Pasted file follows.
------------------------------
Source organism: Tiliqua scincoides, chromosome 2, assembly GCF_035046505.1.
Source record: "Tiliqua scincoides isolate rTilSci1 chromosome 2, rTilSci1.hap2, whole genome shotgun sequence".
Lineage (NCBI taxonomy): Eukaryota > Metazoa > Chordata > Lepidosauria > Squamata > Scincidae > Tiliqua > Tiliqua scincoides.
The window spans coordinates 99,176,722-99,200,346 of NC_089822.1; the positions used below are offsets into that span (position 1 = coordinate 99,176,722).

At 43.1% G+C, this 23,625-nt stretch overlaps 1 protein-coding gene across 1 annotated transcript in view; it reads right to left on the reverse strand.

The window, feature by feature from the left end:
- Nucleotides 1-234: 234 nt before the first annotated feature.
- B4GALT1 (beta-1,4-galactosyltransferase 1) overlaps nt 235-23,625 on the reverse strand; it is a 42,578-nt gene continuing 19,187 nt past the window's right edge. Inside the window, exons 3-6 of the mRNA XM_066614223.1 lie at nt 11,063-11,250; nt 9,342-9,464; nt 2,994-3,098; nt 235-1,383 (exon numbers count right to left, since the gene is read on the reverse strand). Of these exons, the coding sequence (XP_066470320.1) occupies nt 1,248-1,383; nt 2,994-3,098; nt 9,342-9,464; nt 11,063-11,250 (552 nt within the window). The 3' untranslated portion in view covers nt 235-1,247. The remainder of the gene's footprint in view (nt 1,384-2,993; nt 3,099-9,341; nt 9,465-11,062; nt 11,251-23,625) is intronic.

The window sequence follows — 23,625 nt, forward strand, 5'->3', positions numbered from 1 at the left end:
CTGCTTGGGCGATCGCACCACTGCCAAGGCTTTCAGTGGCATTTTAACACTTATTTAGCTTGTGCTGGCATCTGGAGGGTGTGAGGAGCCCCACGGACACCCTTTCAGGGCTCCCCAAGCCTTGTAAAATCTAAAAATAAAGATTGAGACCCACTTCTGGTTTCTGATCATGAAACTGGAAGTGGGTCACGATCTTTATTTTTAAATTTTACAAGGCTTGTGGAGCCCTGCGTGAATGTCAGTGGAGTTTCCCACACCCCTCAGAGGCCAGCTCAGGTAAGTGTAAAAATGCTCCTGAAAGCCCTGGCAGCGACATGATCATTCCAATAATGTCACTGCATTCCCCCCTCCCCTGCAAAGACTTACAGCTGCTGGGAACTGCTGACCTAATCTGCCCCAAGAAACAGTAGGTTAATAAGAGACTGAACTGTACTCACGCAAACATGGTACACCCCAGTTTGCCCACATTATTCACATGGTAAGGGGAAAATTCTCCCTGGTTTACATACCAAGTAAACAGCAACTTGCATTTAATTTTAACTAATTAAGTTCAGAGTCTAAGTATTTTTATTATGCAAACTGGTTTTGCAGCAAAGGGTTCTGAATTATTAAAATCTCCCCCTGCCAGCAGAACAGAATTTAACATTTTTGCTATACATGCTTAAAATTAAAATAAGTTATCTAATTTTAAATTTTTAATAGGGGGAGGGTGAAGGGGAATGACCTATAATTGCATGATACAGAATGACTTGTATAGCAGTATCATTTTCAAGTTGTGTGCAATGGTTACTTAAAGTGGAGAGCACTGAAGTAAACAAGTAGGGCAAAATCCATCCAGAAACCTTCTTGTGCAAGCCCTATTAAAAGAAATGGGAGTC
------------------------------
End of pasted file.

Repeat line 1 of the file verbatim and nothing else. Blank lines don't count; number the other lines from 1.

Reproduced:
Source organism: Tiliqua scincoides, chromosome 2, assembly GCF_035046505.1.